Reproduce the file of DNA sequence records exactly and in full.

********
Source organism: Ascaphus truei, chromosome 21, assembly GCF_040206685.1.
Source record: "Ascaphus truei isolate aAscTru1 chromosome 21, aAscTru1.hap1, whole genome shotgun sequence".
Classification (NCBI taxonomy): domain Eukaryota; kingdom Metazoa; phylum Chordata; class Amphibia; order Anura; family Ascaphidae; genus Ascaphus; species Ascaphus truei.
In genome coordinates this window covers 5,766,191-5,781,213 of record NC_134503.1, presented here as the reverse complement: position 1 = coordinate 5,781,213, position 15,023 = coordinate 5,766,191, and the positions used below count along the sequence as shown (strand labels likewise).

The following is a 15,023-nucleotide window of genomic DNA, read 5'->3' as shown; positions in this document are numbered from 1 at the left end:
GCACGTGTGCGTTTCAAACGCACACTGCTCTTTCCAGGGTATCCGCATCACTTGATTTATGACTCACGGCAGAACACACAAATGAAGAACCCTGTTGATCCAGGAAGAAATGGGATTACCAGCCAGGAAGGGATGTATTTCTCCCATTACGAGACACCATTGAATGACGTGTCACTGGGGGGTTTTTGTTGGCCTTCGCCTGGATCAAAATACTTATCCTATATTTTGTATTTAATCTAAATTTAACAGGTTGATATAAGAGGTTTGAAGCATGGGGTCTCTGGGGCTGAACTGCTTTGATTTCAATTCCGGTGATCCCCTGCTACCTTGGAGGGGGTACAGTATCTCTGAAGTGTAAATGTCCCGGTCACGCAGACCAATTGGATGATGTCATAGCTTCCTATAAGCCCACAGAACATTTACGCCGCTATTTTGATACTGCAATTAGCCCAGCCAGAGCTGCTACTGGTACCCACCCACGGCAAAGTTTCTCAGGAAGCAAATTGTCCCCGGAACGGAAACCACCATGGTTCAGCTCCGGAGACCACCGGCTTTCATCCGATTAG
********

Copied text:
Source organism: Ascaphus truei, chromosome 21, assembly GCF_040206685.1.
Source record: "Ascaphus truei isolate aAscTru1 chromosome 21, aAscTru1.hap1, whole genome shotgun sequence".
Classification (NCBI taxonomy): domain Eukaryota; kingdom Metazoa; phylum Chordata; class Amphibia; order Anura; family Ascaphidae; genus Ascaphus; species Ascaphus truei.
In genome coordinates this window covers 5,766,191-5,781,213 of record NC_134503.1, presented here as the reverse complement: position 1 = coordinate 5,781,213, position 15,023 = coordinate 5,766,191, and the positions used below count along the sequence as shown (strand labels likewise).

The following is a 15,023-nucleotide window of genomic DNA, read 5'->3' as shown; positions in this document are numbered from 1 at the left end:
GCACGTGTGCGTTTCAAACGCACACTGCTCTTTCCAGGGTATCCGCATCACTTGATTTATGACTCACGGCAGAACACACAAATGAAGAACCCTGTTGATCCAGGAAGAAATGGGATTACCAGCCAGGAAGGGATGTATTTCTCCCATTACGAGACACCATTGAATGACGTGTCACTGGGGGGTTTTTGTTGGCCTTCGCCTGGATCAAAATACTTATCCTATATTTTGTATTTAATCTAAATTTAACAGGTTGATATAAGAGGTTTGAAGCATGGGGTCTCTGGGGCTGAACTGCTTTGATTTCAATTCCGGTGATCCCCTGCTACCTTGGAGGGGGTACAGTATCTCTGAAGTGTAAATGTCCCGGTCACGCAGACCAATTGGATGATGTCATAGCTTCCTATAAGCCCACAGAACATTTACGCCGCTATTTTGATACTGCAATTAGCCCAGCCAGAGCTGCTACTGGTACCCACCCACGGCAAAGTTTCTCAGGAAGCAAATTGTCCCCGGAACGGAAACCACCATGGTTCAGCTCCGGAGACCACCGGCTTTCATCCGATTAG